Mike Benedum: A portrait in oil

placeholder spreadProfile of a wildcatter 
Pittsburgh and steel are virtually synonymous. Less well known is Pittsburgh’s rich heritage in the oil business. In 1854, inventor and businessman Samuel L. Kier built the nation’s first oil refinery as a crude, five-barrel still 100 feet from today’s U.S. Steel Building. more >

Henry Clay Frick: Blood Pact

placeholder spreadThe story of the toughest—and probably best—CEO Pittsburgh has ever seen
Among the great fortunes of Pittsburgh’s Golden Age (1870–1910), that of Henry Clay Frick stands third, bested only by Andrew Carnegie and the Mellons. But the extraordinary aspect of the Frick fortune was not its size. Carnegie, Heinz, Mellon and Westinghouse were all entrepreneurs who exercised ultimate control in their operations. more >

H.J. Heinz: Relish success

placeholder spreadThe fascinating life of a produce and marketing pioneer
In the second half of the 19th century, as Pittsburgh emerged as one of America’s great cities, it did so on the back of heavy industry; steel predominantly, but also glass, oil and all manner of heavy machinery. Indeed, four of the five men novelist Edith Wharton dubbed the “Lords of Pittsburgh” built their fortunes on heavy industry—Carnegie, Frick, Mellon and Westinghouse. more >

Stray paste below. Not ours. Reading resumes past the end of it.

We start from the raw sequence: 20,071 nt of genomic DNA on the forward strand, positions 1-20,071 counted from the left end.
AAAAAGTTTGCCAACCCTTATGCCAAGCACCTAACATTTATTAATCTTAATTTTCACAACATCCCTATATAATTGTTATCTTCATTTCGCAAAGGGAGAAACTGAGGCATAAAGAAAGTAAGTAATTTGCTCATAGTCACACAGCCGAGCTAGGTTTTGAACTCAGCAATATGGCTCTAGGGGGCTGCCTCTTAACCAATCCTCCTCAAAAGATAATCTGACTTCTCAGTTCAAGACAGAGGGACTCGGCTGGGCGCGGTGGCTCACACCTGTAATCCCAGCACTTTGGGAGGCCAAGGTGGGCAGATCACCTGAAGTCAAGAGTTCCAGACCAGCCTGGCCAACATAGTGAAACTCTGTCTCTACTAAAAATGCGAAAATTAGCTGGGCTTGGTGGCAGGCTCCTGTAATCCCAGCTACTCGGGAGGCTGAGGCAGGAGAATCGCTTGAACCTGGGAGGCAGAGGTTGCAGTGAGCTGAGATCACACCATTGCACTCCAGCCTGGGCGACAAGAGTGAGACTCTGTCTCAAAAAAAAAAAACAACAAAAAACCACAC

George C. Marshall: True soldier

placeholder spreadThe indispensable military man of the last century
On Sept. 1, 1939, as German troops thundered across the Polish border, Gen. George C. Marshall succeeded Malin Craig as the U.S. Army Chief of Staff. One week later, Marshall returned to his birthplace and childhood home in Uniontown, 46 miles southeast of Pittsburgh for a homecoming celebration. more >

Andrew Mellon: Son of a judge

placeholder spreadThe building of the Mellon empire

The year was 1866. With monotonous regularity, an older man and a little boy boarded the train in East Liberty for the short run downtown. The older man, attired in a long-tailed frock coat and a high-starched wing collar, spoke to the boy about matters of consequence; he spoke to him as an adult.

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Andrew Carnegie: Black, white

placeholder spreadHe took some and gave more
Andrew Carnegie was America's first great industrialist, the nation's quintessential philanthropist, and, closer to home, Pittsburgh's favorite son. He was also, however, a man of startling ethical and moral contrasts, and those paradoxes threaten his reputation. more >

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